If You’re Searching for Today’s Nelson Mandela, “You Better Look to Somebody Wearing a Pair of Cleats”

Famed sports sociologist and activist Harry Edwards on athlete protests in the Trump era.

Nhat V. Meyer/Mercury News/ZUMA

On Tuesday, 13 NFL players met with team owners in New York City to discuss how to move forward on the most high-profile issue of the 2017 season: players kneeling during the national anthem in protest of racial inequality in America—and the subsequent backlash from right-wing media and President Donald Trump. Notably absent at league headquarters was Colin Kaepernick, the former San Francisco 49ers quarterback who started the movement and who recently filed a grievance against the league, claiming owners had colluded in not signing him to a free-agent contract.

Part of Tuesday’s discussion revolved around the NFL’s role in advancing a number of social justice causes pushed by the players. But by the end of the meeting the owners decided not to make any rule changes to force players to stand during the anthem, and Trump went back on the offensive Wednesday, tweeting that the decision represented a “total disrespect for our country!” 

On the other side of the country, retired University of California-Berkeley sociologist and activist Harry Edwards has been following the controversy with keen interest. Before the 1968 Summer Olympics in Mexico City, Edwards helped form the Olympic Project for Human Rights to organize African American athletes to stage a boycott over the oppression of black Americans and to “expose America’s historical exploitation of black athletes as political propaganda” at home and abroad. While the large-scale boycott never came to fruition, Edwards inspired one of the most iconic protests in international sports history, when Olympic sprinters Tommie Smith and John Carlos raised black-gloved fists from the medal stand nearly five decades ago this week.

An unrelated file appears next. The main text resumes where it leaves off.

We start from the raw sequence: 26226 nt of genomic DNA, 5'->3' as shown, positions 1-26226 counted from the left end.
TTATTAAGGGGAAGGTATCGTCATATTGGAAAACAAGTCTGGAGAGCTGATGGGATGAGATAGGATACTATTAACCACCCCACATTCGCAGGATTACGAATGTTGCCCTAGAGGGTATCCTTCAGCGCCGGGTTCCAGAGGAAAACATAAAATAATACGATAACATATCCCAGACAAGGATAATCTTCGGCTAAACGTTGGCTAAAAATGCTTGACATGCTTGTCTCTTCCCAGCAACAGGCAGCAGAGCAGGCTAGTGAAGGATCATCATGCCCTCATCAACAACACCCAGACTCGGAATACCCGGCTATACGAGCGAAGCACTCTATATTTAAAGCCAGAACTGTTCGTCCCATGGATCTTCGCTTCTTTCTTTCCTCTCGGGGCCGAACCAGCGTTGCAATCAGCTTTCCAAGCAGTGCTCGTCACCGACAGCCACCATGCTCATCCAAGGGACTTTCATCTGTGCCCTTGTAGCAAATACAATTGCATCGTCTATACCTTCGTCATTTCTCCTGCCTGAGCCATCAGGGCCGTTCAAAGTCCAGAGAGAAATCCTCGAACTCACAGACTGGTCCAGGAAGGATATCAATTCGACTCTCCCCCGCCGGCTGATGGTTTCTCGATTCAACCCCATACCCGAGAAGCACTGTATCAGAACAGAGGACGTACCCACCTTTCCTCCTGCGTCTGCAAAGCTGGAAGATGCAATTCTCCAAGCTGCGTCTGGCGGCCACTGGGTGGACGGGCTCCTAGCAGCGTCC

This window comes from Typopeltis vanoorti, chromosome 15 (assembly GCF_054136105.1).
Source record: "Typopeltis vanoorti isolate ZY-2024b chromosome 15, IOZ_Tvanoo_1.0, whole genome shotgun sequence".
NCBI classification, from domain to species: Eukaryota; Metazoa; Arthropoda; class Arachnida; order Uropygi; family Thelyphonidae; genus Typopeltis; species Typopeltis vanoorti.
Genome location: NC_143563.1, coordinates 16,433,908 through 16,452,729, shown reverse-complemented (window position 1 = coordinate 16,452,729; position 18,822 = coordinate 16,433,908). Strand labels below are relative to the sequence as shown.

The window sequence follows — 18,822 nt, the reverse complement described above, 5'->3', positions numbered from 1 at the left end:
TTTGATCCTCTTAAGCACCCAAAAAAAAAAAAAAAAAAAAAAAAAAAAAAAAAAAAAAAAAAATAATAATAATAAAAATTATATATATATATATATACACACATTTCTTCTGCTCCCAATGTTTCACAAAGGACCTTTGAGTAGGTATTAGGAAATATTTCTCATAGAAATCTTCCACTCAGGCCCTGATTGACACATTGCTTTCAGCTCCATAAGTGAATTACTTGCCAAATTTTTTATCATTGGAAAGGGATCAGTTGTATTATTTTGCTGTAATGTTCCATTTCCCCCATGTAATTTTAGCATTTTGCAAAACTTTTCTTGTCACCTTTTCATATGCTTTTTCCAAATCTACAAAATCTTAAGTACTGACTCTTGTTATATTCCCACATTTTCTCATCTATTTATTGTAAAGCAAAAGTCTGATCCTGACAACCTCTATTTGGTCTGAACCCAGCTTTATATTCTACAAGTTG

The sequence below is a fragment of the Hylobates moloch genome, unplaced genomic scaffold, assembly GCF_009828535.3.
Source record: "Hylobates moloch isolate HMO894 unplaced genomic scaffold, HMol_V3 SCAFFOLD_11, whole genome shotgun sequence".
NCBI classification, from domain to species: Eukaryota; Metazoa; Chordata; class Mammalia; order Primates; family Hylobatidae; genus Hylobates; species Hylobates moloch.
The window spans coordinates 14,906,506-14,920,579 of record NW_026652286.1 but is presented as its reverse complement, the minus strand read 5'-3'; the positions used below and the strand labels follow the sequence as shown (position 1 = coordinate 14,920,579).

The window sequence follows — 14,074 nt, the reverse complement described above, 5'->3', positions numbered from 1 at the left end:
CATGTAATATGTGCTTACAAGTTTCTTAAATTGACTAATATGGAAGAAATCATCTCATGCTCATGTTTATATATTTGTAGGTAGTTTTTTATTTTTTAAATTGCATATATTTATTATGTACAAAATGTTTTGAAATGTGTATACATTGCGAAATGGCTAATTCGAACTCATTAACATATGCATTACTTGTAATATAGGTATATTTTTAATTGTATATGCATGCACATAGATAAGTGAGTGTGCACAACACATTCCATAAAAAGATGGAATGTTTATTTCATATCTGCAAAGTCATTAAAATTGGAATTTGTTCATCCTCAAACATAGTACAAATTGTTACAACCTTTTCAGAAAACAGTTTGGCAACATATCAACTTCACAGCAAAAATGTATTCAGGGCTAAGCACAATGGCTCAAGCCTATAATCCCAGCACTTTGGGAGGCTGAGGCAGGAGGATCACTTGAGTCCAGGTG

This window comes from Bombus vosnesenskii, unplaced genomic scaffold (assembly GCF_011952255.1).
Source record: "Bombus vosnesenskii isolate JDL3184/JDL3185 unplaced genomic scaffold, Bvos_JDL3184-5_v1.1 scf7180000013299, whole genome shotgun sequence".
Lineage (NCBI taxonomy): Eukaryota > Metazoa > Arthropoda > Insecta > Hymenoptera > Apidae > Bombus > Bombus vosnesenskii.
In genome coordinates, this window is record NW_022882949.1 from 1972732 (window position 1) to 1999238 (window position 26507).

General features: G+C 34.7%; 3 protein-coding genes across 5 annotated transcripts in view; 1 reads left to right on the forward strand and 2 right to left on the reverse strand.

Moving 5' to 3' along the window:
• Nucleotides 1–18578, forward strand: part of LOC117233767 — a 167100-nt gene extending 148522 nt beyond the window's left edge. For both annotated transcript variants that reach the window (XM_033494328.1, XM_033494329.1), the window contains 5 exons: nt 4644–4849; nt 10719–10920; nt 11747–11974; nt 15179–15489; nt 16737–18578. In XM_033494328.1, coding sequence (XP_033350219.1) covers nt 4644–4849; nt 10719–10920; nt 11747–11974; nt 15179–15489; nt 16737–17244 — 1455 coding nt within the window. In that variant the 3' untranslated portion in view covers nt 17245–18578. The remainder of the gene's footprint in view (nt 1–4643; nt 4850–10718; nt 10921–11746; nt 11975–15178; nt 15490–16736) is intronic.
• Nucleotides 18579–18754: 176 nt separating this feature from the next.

When we spoke recently, Edwards, 74, argued that today’s athletes—thanks to both their social consciousness and ability to reach huge audiences on social media—have become leaders in the movement to end racial injustice. “If you are looking for Dr. King or Nelson Mandela today, you better look to somebody who is wearing a pair of sneakers or a pair of cleats. This is simply where we are,” said Edwards, who has lobbied for Kaepernick to be nominated for a Nobel Peace Prize and earlier this year helped establish the Institute for the Study of Sport, Society, and Social Change at his alma mater, San Jose State University. 

Here’s more of what Edwards had to say about the history of protest in sports, Trump’s effect on a new generation of athletes, and the notable absence of white players kneeling on NFL sidelines.

Mother Jones: What moment in sports history would you compare this one to?